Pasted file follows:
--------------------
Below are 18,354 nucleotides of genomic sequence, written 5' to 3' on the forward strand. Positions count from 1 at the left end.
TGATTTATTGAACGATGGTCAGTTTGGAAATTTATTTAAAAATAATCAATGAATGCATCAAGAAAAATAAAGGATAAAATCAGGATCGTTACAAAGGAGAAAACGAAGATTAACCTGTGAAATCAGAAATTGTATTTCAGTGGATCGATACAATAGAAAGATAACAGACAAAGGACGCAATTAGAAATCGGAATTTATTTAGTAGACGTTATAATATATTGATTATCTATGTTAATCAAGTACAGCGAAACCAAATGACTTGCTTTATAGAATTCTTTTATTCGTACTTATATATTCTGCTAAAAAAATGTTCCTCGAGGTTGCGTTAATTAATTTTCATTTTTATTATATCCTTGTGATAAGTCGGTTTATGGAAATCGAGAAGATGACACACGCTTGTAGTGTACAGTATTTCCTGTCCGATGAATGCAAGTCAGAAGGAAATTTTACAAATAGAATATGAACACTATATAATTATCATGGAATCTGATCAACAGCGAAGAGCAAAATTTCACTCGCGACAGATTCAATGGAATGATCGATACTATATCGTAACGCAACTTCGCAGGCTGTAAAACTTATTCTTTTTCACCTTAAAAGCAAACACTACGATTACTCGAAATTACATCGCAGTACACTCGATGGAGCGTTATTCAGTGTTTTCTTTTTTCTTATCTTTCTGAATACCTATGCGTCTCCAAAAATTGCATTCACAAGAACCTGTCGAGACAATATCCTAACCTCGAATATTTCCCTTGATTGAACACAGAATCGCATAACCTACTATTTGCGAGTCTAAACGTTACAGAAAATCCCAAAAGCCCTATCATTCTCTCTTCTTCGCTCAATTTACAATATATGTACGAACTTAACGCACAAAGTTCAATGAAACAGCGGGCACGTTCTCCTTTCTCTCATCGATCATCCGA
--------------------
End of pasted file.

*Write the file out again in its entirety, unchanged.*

Below are 18,354 nucleotides of genomic sequence, written 5' to 3' on the forward strand. Positions count from 1 at the left end.
TGATTTATTGAACGATGGTCAGTTTGGAAATTTATTTAAAAATAATCAATGAATGCATCAAGAAAAATAAAGGATAAAATCAGGATCGTTACAAAGGAGAAAACGAAGATTAACCTGTGAAATCAGAAATTGTATTTCAGTGGATCGATACAATAGAAAGATAACAGACAAAGGACGCAATTAGAAATCGGAATTTATTTAGTAGACGTTATAATATATTGATTATCTATGTTAATCAAGTACAGCGAAACCAAATGACTTGCTTTATAGAATTCTTTTATTCGTACTTATATATTCTGCTAAAAAAATGTTCCTCGAGGTTGCGTTAATTAATTTTCATTTTTATTATATCCTTGTGATAAGTCGGTTTATGGAAATCGAGAAGATGACACACGCTTGTAGTGTACAGTATTTCCTGTCCGATGAATGCAAGTCAGAAGGAAATTTTACAAATAGAATATGAACACTATATAATTATCATGGAATCTGATCAACAGCGAAGAGCAAAATTTCACTCGCGACAGATTCAATGGAATGATCGATACTATATCGTAACGCAACTTCGCAGGCTGTAAAACTTATTCTTTTTCACCTTAAAAGCAAACACTACGATTACTCGAAATTACATCGCAGTACACTCGATGGAGCGTTATTCAGTGTTTTCTTTTTTCTTATCTTTCTGAATACCTATGCGTCTCCAAAAATTGCATTCACAAGAACCTGTCGAGACAATATCCTAACCTCGAATATTTCCCTTGATTGAACACAGAATCGCATAACCTACTATTTGCGAGTCTAAACGTTACAGAAAATCCCAAAAGCCCTATCATTCTCTCTTCTTCGCTCAATTTACAATATATGTACGAACTTAACGCACAAAGTTCAATGAAACAGCGGGCACGTTCTCCTTTCTCTCATCGATCATCCGA